Wednesday, October 11, 2017

The plus size athlete... (mike drop)

              Funny how you may be THE least competitive person on the planet, but IF you, (1) don't look like an athlete and,  (2) run races, such as marathons, you will forever come face to face with people's predictable, yet, extremely annoying and ruffled reactions to the incompatibility of these two facts in their own world. The reason I mention competition above is because the reaction I most often get is similar to what I'd probably get had I had chosen to challenge them competitively, a mix of offense and muted anger. Yet, I never think of my sport as one in which I need to compare myself with others, yet, the reaction I get points otherwise. Second, and even more importantly, I very much know that anyone can really do what I do if they set their minds to it, therefore, I know I don't put out competitive vibes out there. 

             As a human being who is fascinated by human reactions and thought patterns and who is also very aware of even the slightest change in reactions in others around me, I find it fascinating, frustrating and also extremely disturbing to subtly witness discomfort from others upon knowing about my little hobby. Which is why I will very rarely be heard talk about running with non-runners. Even among some runners I may be apprehensive talking about running. If I feel even the slightest bit of tension coming off them I move away.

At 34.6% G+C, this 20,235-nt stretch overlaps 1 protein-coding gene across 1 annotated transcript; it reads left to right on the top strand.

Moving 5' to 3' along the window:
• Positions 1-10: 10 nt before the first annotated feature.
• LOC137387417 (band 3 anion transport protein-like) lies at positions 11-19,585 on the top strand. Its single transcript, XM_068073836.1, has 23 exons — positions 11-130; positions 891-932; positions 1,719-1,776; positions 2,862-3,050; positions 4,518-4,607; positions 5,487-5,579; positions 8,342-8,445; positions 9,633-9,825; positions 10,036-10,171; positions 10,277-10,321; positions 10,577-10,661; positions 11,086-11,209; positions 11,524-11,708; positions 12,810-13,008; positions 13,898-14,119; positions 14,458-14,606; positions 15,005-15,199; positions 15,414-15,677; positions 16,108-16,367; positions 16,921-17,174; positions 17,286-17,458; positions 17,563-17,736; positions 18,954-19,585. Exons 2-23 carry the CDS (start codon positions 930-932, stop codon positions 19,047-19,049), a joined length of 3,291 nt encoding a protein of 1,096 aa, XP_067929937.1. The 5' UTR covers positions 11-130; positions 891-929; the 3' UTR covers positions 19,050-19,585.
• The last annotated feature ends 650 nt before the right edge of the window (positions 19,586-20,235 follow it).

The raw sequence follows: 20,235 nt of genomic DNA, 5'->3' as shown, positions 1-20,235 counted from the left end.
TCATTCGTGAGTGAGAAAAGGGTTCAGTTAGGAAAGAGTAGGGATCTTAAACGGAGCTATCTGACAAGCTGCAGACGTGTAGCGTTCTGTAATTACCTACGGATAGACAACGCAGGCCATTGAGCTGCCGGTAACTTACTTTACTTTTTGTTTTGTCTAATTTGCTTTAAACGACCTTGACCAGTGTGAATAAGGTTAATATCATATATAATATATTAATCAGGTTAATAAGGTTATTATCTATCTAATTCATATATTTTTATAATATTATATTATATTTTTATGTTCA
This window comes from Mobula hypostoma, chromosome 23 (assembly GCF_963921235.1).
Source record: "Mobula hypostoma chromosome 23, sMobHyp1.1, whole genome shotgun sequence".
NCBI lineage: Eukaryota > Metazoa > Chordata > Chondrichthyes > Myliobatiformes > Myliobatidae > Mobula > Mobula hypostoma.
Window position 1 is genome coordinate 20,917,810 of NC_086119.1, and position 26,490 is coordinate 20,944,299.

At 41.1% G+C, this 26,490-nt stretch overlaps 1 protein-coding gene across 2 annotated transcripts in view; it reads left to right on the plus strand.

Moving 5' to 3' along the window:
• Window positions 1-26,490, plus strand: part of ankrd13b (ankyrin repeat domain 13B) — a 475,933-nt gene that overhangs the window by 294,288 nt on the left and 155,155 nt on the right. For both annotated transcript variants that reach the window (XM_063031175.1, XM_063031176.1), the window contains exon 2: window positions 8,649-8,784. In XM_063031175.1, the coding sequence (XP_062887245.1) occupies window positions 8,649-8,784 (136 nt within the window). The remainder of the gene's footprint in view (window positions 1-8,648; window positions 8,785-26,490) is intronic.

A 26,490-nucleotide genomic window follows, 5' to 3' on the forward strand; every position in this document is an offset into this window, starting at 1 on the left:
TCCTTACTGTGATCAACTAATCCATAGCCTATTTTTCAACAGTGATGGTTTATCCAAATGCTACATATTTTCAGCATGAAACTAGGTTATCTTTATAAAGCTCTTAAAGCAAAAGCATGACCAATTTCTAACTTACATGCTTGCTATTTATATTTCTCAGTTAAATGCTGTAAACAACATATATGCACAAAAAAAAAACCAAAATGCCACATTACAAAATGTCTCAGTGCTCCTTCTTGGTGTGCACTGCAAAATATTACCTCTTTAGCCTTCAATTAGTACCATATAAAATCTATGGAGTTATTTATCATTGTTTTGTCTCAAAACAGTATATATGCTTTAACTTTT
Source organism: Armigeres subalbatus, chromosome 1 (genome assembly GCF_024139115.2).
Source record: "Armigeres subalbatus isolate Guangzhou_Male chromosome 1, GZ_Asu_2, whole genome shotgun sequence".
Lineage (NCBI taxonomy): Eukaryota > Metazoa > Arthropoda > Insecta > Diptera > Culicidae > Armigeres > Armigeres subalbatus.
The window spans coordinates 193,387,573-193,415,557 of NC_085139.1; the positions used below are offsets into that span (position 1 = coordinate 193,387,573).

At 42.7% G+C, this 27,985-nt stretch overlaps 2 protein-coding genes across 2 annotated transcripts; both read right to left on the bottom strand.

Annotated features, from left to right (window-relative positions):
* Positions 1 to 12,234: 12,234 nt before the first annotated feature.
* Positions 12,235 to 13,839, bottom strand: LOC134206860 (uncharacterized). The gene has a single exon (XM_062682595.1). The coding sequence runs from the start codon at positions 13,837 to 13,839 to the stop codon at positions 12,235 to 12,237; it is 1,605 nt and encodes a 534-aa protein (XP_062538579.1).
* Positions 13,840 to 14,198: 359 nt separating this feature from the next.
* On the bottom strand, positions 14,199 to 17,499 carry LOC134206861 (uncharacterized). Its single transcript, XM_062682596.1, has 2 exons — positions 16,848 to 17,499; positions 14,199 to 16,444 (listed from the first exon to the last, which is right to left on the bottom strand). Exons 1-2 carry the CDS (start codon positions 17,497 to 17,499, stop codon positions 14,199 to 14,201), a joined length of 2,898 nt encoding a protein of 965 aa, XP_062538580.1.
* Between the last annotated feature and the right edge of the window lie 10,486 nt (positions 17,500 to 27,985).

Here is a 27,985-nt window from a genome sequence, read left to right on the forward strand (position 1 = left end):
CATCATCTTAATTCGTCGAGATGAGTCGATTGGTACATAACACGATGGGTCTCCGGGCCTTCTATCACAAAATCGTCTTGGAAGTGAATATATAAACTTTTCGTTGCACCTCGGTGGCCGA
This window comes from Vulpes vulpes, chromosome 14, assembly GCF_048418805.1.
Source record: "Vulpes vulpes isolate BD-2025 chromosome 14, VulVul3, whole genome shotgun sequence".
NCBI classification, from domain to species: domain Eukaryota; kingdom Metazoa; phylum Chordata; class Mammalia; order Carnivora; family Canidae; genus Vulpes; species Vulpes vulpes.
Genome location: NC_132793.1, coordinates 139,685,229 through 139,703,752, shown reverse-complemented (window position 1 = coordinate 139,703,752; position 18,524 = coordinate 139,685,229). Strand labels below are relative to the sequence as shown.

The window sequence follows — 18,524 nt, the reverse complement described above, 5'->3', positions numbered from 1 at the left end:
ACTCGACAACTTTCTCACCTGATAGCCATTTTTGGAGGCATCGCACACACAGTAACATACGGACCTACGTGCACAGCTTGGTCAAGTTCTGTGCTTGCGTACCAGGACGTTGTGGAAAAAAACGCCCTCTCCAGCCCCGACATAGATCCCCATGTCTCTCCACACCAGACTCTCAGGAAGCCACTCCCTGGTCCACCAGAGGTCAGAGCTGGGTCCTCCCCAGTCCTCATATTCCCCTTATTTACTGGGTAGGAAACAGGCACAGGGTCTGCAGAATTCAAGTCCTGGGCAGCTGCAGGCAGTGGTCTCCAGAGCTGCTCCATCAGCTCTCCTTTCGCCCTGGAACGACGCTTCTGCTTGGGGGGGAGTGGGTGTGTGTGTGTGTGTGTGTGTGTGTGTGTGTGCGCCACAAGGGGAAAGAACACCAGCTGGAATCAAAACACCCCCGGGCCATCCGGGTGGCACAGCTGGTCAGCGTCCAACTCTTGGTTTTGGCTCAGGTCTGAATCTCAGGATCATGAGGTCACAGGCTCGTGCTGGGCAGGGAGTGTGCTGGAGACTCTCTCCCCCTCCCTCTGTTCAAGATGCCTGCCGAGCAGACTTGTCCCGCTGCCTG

Running has become like an old, comfortable shoe to me. Over the years I have made this sport is mine, all mine. I guess all runners find a way to make the sport speak through them. One benefit to reaching this level of familiarity with anything is that odd responses, or subtle words of discouragement no longer rattle me, instead, they both amuse me and they fire me up to do even more. In all seriousness, to me, running is much bigger than bragging rights, or impressing others. Those emotions did at one point exist in my head, yet, they have since been replaced with less extravagant and much more personal reasons. Running has become a form of life prayer, it's my happy place, it's my life skills coach, my giver of hope in humanity and through it I see the world with more love, more compassion and more understanding.  

                So come to me with your unsolicited comments on pace and speed or your subdued, yet, purposely hurtful questions, such as, "Did you walk it?". I am ready now. Know that these reactions do not hurt me, instead, they allow me to see you for who you are. At 44, my focus in the sport is razor sharp and my goals are fanned daily deep in my heart. Bring it....

Monday, October 9, 2017

Running Goals

         Ever since I started running again in 2013 I have been become real good at setting realistic goals for myself in terms of running. After completing an 8K race in 2013 I set my goals to the half marathon and soon, I had signed up for a 50K in West Virginia. Granted, moving from a half marathon distance to a 50K distance with a crazy elevation is a bit odd, it worked for me. I then went on to running 7 marathons and even qualifying as a Marathon Maniac.